Director of Matavai Pacific Cultural Arts Centre on adapting during COVID-19

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Co-founder and director of  Matavai Pacific Cultural Arts centre based in Sydney Australia says while 2020 has been a challenging and at times exhausting year it has provided some memorable and rewarding experiences amid a  global pandemic. Maryjane McKibbin-Schwenke reflects on the impact of COVID-19.

Maryjane says while it was tough times, it gave them a chance to step back and reassess what was important and the purpose of creating Matavai. “At the heart of our culture, especially for Samoa, is Aiga. It’s family, it’s faith in God, it’s all these things, the way we were nurtured as kids, for myself everything I was ever taught kicked in right at that time when things were just pressured.” She says at the beginning of February their centre was a hive of activity, bustling with kids, the community, they had even opened a cafe. Maryjane says it was a great time but virtually overnight the whole world just changed.

“We had to pack up but we still had rent and overheads to pay. We still have a community to inspire and help, so we tried to figure out a way that we could still operate and pay the bills and at the same time and have enough left in our tank to look after our kids and our families, but also continue to connect with our community, just to remind them Are you ok? Is everything alright? Is there anything that we can do?”

The mother of three says when they reopened in August it was a sobering time coming back out of COVID. She noticed some of the children had lost interest in performing, they thought ‘what is the point of learning all of this cos we don’t even know what’s going to happen tomorrow, you know, let’s just do TikTok cos that’s the cool thing to do and everybody’s doing it.’

“And that’s what we were dealing with after the lockdown come August/September when we opened up again. We just had a bunch of students who I think were forced to be at the center. So whole mindsets, all the hard work, not just financially but mentally, emotionally and spiritually. We had to start from scratch when we came face to face with the kids.”

So we kept persevering trying to convince them that culture is important, it will always be important.Maryjane McKibbin-Schwenke

The perseverance paid off, creating a first with their virtual online concert to showcase the performances their students learned in 2020. Maryjane says the experience also doubled as a positive outlet for the children getting out in a different environment. Filming took place over three weeks in different parts of Sydney and the performers were able to get out dancing and singing their Pasifika songs amongst nature.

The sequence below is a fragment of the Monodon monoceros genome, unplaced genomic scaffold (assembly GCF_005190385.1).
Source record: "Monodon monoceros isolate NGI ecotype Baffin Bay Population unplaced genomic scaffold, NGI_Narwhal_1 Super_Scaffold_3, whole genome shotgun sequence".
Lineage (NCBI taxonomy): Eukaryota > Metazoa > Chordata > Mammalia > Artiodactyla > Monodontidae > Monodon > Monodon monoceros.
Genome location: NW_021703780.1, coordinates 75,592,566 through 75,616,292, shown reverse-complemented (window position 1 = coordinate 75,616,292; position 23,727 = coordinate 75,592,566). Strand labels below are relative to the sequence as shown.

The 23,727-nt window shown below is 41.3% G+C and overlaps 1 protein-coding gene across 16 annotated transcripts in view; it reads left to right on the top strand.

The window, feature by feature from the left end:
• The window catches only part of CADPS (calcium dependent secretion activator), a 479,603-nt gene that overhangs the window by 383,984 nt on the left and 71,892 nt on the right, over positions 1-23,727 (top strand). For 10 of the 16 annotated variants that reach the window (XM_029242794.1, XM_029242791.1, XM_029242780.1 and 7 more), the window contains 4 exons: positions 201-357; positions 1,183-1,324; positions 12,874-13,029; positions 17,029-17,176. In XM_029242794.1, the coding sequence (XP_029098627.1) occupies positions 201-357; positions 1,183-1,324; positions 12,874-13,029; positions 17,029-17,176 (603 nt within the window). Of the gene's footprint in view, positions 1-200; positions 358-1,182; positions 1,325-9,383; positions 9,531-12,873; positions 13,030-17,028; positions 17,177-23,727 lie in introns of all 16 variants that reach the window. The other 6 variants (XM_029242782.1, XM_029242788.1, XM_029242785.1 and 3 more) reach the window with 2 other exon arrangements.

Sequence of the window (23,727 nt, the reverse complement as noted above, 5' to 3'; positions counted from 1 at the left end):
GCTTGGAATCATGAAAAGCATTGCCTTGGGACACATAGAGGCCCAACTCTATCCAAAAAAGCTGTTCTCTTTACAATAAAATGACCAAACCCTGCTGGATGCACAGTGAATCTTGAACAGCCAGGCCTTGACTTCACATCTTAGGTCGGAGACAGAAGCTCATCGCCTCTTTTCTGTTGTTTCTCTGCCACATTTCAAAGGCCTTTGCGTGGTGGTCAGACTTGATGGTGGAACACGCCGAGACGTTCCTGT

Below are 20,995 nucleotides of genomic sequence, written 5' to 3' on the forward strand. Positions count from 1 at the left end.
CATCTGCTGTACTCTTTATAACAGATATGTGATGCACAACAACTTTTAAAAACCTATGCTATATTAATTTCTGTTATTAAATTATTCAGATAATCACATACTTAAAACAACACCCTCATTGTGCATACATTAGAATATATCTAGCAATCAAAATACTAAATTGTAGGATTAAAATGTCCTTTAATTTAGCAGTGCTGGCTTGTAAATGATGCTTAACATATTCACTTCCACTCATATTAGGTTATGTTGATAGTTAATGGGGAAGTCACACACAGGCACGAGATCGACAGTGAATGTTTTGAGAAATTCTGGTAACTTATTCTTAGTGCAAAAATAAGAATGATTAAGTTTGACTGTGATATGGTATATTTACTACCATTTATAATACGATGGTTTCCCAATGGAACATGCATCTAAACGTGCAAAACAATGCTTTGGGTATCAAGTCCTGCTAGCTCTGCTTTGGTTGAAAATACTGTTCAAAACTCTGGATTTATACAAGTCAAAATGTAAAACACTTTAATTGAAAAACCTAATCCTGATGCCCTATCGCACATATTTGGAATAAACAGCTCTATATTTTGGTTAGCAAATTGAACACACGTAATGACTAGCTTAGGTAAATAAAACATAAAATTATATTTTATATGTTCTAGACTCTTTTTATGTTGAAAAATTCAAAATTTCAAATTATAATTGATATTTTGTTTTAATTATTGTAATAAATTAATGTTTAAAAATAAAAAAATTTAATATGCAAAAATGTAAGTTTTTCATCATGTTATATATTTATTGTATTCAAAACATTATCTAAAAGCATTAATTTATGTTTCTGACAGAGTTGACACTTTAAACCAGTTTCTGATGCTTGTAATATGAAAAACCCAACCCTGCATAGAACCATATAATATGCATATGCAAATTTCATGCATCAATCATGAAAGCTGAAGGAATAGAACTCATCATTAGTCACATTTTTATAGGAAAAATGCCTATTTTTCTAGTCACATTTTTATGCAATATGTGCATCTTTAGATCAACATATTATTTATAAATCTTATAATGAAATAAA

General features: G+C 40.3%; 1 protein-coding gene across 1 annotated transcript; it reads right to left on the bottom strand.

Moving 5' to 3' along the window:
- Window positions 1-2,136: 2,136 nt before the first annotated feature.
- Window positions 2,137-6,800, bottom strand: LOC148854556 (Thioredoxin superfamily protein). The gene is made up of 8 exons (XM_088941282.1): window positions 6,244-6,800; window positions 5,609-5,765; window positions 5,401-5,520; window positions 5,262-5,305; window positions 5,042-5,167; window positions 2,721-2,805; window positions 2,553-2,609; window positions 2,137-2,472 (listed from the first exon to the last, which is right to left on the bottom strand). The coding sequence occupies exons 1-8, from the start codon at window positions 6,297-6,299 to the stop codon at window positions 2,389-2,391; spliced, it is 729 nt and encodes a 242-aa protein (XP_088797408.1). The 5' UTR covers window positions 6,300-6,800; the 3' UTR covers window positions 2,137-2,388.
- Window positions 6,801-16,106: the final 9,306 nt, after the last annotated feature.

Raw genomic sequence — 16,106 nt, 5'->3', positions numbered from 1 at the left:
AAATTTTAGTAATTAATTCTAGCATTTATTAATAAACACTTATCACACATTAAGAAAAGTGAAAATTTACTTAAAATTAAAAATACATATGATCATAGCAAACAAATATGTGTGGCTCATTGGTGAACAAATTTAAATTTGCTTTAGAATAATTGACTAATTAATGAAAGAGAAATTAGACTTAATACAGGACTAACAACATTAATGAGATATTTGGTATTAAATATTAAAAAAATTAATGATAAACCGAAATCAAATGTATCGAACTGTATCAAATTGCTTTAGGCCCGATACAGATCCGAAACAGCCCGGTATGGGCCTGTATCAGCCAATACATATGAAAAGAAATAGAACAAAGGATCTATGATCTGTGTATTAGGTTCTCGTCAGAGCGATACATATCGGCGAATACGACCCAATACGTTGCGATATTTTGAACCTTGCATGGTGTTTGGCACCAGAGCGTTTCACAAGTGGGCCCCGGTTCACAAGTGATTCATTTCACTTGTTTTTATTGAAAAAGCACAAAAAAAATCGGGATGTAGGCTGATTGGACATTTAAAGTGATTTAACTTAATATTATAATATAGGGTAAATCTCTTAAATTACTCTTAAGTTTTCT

Maryjane says the showcase entitled Warrior Within In Us gave people a chance from around the world to purchase tickets online to view the performance. She says it’s been a humbling experience. “We’ve got families watching from America and posting about it and they are seeing what their nieces and nephews are doing on this side of the world. Matavai is not a perfect performance but there’s certainly a lot of love and intent and purpose in each and every person that’s dancing and the way it was put together.”

For the first time this year, Matavai offered online classes at their center. Maryjane says they have been pleasantly surprised to see the interest from around the world. She talked about a man from Iraq who is learning about the Siva Afi (fire dance). Families who have children that are home schooled have included Matavai courses as part of their curriculum. “We have women my age that I’ve connected with and we’ve become friends, I’ve met so many people that are going through so many things and we’ve connected through culture.

So not only are we connecting with our own students right here in our realm, we’re also sharing the spirit of Matavai around the world.Maryjane McKibbin-Schwenke

Despite the world being on high alert with many countries still in lockdown, Maryjane knows just how lucky they are living in this part of the world and what it means to be able to have a center like Matavai and perform and showcase the Pasifika culture to the world.

“Our culture has survived for more than three and a half thousand years. There’s a connection you will gain from knowing who you are through culture that you can’t get anywhere else, you have to know this you have to learn this because one day it will be a saving grace for you, just like it has been a saving grace for me, my husband and my family and multiple people.”

Some of the songs have become like anthems for us they’ve empowered us during COVID-19.Maryjane McKibbin-Schwenke

Matavai Pacific Cultural Arts centre was established in 2013 by Fred and Maryjane Schwenke.